Correctly framing 45 degree angles in walls

I'm finishing off my basement, and am having some issues figuring out how to properly build the walls to follow my foundation structure. There is a bay door that the foundation walls follow and I want to frame it out to keep the shape.
I searched to find some pictures or a design on how to do this properly so that the drywallers would not have difficulty putting in the drywall..
Suggestions?
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Rip your framing with a table saw set on 45 degrees

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Right, what if I don't have access to a table saw....
Are there any other options/methods?
longshot wrote:

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On 16 Oct 2006 18:40:04 -0700, snipped-for-privacy@gmail.com wrote:

Clamp a two by on edge in your Workmatel walk down it with your skill saw set at 45.

On an inside corner, you can butt two by's at a 45 degree angle. An outside corner is just the reverse of an inside corner ... you can float the corner as a second choice.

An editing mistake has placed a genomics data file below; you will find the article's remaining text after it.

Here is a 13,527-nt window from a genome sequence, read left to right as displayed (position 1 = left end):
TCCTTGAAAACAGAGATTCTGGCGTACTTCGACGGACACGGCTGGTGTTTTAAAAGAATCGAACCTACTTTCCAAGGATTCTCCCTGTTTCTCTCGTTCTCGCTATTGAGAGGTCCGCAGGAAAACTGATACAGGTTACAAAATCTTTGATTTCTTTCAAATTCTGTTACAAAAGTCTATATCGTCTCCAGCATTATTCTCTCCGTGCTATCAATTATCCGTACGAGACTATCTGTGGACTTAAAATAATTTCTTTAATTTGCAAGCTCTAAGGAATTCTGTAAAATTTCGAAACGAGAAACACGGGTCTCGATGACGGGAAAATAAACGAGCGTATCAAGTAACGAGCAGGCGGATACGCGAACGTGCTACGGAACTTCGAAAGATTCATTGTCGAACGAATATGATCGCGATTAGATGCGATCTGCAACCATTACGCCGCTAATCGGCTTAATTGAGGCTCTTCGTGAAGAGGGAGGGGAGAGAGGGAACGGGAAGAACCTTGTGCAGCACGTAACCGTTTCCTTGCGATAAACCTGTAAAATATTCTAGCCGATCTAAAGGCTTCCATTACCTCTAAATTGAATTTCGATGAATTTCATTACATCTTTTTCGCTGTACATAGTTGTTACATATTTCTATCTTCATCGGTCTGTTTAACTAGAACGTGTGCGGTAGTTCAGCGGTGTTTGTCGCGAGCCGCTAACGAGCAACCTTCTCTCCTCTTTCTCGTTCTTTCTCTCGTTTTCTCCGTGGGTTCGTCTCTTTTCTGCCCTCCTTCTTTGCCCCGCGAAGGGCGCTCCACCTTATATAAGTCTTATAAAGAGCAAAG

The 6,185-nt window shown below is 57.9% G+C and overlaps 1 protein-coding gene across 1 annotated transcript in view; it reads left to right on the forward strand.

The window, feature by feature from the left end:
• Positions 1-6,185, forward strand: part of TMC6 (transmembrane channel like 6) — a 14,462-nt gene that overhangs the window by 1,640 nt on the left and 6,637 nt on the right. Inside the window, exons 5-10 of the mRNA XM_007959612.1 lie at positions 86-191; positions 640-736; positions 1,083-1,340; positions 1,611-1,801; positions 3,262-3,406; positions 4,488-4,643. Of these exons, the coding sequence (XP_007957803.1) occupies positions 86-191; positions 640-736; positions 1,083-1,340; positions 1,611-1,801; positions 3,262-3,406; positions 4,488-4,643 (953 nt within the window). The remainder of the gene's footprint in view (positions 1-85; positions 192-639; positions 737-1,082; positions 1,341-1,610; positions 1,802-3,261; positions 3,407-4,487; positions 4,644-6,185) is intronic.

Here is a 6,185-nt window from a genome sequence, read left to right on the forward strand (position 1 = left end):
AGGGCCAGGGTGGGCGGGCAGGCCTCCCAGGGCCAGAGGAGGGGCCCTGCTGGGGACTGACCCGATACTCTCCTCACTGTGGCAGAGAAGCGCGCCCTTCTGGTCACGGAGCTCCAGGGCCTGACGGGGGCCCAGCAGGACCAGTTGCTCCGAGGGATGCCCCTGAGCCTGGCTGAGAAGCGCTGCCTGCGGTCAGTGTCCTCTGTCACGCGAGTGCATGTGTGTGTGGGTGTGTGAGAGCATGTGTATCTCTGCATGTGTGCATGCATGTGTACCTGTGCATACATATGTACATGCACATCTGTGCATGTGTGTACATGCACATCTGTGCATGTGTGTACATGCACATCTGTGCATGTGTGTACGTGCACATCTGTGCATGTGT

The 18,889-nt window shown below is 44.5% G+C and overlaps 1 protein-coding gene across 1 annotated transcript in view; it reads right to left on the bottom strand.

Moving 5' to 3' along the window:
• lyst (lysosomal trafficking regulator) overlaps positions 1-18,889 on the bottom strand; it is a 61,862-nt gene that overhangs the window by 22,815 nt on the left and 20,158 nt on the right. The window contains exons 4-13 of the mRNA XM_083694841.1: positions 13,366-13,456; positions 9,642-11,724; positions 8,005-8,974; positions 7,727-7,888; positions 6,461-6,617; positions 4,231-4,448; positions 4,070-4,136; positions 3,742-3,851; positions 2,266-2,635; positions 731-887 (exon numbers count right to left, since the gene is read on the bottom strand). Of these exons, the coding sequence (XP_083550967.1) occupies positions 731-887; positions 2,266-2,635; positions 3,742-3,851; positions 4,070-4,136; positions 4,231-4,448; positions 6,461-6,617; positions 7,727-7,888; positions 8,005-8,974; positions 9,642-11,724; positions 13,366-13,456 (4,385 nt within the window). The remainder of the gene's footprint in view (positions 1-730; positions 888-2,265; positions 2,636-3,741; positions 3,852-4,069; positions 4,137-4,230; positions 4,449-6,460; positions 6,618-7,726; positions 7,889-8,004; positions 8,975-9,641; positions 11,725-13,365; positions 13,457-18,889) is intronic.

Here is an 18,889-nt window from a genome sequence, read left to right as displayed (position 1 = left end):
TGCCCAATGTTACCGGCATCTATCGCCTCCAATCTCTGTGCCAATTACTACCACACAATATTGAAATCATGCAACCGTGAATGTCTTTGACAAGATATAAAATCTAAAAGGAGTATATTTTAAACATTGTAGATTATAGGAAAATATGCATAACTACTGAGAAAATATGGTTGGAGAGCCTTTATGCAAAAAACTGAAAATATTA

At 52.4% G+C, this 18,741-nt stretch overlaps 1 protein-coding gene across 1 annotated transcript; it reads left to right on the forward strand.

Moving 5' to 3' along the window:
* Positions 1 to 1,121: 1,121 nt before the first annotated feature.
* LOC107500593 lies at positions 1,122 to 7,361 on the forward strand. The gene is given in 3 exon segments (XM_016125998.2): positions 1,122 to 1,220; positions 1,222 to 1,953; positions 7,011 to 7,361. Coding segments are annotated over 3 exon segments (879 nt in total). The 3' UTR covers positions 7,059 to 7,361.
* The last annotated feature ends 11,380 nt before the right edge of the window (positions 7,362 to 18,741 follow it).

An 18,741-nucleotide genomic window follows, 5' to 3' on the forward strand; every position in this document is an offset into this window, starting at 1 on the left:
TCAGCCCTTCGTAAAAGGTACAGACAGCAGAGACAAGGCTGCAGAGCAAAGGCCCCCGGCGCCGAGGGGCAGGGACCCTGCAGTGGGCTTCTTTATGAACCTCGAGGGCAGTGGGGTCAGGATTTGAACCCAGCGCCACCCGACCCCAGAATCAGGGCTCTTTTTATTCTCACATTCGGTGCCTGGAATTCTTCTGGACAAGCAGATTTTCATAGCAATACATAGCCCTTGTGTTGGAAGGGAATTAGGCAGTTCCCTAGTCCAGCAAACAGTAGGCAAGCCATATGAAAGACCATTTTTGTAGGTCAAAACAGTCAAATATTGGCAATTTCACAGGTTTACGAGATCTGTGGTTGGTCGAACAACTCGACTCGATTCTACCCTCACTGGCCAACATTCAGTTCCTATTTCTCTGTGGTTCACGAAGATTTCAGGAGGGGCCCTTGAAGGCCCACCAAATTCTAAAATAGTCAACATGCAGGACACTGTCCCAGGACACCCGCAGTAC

Ken
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Wouldn't you want to rip the framing at 22-1/2 degrees?
If you cut each wall at 45 degrees and butt them together, you'll end up with a 90 degree turn.
Anthony
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all depends on your layout. either would work
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wrote:

You cut one at 45.
Ken
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snipped-for-privacy@gmail.com wrote:

Are you meaning to frame the steps area leading to the Bilco door? If so, why bother? I framed my basement and when I got to the stairs area, I just framed the basement wall for an outside insulated door and left the stair area as it was. I insulated well around the door framing. The locking insulated door served as a more secure basement, as well as providing more insulation than the Bilco door. From inside, the door looks like any other door to another room or to the outside.
--
Bill
in Hamptonburgh, NY
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